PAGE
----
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An Emerald With A History-
The Stotesbury Emerald, a Colombian, hexagonal-cut gem weighing 34.4 carat, is a stone with a fascinating travel history. Arriving in America in 1908, it was fashioned into a necklace alongside a 94.8 diamond, the Star of the East, for Evalyn Walsh McLean. McLean was an american mining heiress and socialite who was famous for being the last private owner of the 45-carat Hope Diamond.
In 1912 the Emerald was returned to the jeweler, Pierre Cartier and was resold to Eva Stotesbury, wife of Drexel & Co's CEO, Edward T. Stotesbury. Stanton held onto the incredible emerald pendant until she sold it once again in 1946 to Jeweler Harry Winston.
Winston reset the stone into a grand ring and sold it to May Bonfils Stanton. Stanton was one of Colorado’s most dedicated and generous philanthropists who supported many causes throughout her lifetime. 
Stanton created the Clinic of Ophthalmology at the University of Colorado Medical Center, the library and auditorium of Loretto Heights College, the Bonfils Wing at the Denver Museum of Natural History, and the interior décor of the Catholic Chapel at the U.S. Air Force Academy.
When Stanton passed in 1971, the ring passed into the Parke-Bernet Galleries of New York's private collection. Three fabulous women and two legendary jewelry houses later, the ring is now set to be auctioned April 25th for anywhere from $800,000 to $1,200,000.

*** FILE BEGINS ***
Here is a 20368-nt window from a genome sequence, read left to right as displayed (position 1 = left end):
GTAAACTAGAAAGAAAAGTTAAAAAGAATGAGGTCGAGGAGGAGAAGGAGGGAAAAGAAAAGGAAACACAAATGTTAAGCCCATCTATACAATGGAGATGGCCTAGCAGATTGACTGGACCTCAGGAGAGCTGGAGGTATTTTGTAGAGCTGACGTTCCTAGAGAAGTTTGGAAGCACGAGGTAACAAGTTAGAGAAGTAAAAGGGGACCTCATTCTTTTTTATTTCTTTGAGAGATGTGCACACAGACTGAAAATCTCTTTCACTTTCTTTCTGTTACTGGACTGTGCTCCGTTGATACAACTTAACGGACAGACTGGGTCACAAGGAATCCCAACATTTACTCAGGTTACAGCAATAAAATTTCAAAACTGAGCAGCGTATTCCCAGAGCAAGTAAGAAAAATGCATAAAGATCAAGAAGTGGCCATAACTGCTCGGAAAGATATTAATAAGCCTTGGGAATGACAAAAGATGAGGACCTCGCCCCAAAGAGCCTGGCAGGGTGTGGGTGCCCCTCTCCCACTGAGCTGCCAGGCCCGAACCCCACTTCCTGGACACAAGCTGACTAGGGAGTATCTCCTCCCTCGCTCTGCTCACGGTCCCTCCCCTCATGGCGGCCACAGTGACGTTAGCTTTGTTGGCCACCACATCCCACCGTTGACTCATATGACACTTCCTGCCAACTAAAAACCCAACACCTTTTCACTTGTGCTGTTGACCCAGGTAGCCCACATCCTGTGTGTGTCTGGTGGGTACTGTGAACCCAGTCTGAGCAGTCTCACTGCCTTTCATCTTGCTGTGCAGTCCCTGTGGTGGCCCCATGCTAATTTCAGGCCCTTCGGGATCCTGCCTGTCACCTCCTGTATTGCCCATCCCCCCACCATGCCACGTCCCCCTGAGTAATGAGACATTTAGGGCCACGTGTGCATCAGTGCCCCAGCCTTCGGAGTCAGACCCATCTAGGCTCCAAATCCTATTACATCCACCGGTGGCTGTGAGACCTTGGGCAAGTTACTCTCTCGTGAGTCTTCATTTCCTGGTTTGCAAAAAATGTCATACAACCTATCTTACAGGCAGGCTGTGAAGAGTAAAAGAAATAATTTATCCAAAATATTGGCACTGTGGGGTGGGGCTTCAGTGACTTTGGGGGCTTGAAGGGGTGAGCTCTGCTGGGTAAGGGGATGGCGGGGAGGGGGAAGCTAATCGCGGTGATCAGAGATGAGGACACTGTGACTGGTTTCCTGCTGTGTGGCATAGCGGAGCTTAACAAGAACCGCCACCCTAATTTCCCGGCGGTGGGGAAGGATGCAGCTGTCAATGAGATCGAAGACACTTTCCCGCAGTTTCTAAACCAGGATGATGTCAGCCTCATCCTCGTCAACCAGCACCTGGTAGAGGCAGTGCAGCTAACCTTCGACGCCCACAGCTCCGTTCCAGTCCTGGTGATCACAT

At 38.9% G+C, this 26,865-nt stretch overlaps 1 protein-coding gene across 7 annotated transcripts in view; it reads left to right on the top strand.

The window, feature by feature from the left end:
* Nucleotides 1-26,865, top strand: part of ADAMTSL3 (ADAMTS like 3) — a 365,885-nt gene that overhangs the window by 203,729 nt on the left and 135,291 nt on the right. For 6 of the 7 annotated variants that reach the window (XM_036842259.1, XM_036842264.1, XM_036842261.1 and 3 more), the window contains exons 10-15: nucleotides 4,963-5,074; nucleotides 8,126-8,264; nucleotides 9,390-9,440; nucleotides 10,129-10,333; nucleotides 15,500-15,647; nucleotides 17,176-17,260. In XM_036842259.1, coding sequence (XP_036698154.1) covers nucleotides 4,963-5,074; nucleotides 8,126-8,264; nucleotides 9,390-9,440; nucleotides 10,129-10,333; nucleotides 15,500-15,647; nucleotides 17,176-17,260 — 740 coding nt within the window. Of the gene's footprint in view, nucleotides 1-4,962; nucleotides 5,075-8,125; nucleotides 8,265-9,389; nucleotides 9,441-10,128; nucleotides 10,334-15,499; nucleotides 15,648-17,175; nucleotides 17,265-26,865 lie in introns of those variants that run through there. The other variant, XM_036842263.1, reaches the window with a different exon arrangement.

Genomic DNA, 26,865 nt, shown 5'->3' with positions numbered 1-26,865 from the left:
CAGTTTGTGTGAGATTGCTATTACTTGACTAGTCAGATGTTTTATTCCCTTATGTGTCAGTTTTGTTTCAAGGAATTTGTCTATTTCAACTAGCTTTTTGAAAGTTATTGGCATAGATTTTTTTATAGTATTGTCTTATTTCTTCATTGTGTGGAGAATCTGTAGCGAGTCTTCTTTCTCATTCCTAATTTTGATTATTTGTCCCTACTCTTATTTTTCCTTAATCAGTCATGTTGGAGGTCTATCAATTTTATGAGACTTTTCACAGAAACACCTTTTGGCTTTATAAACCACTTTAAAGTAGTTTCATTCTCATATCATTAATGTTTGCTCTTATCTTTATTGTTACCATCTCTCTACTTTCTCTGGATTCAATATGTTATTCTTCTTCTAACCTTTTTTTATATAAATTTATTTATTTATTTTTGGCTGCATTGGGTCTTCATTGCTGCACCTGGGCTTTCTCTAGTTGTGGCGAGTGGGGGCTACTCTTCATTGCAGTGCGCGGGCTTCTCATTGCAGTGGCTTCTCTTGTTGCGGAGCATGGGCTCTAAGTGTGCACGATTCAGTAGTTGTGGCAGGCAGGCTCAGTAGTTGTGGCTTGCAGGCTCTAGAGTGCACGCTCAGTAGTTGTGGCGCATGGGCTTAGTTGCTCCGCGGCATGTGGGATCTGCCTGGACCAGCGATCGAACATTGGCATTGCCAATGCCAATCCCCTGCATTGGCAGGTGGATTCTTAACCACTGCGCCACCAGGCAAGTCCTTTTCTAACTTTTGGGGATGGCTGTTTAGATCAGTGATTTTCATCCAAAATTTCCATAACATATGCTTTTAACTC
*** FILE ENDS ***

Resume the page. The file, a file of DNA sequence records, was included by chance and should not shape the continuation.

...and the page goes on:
Do you have any gemstones you want reset? Recrafted? Come in and let us help you create the perfect piece just for you.

An Emerald With A History- The Stotesbury Emerald, a Colombian, hexagonal-cut gem weighing 34.4 carat, is a stone with a fascinating travel history. Arriving in America in 1908, it was fashioned into a necklace alongside a 94.8 diamond, the Star of the East, for Evalyn Walsh McLean. McLean was an american mining heiress and socialite who was famous for being the last private owner of the 45-carat Hope Diamond. In 1912 the Emerald was returned to the jeweler, Pierre Cartier and was resold to Eva Stotesbury, wife of Drexel & Co's CEO, Edward T. Stotesbury. Stanton held onto the incredible emerald pendant until she sold it once again in 1946 to Jeweler Harry Winston. Winston reset the stone into a grand ring and sold it to May Bonfils Stanton. Stanton was one of Colorado’s most dedicated and generous philanthropists who supported many causes throughout her lifetime. Stanton created the Clinic of Ophthalmology at the University of Colorado Medical Center, the library and auditorium of Loretto Heights College, the Bonfils Wing at the Denver Museum of Natural History, and the interior décor of the Catholic Chapel at the U.S. Air Force Academy. When Stanton passed in 1971, the ring passed into the Parke-Bernet Galleries of New York's private collection. Three fabulous women and two legendary jewelry houses later, the ring is now set to be auctioned April 25th for anywhere from $800,000 to $1,200,000. Do you have any gemstones you want reset? Recrafted? Come in and let us help you create the perfect piece just for you.

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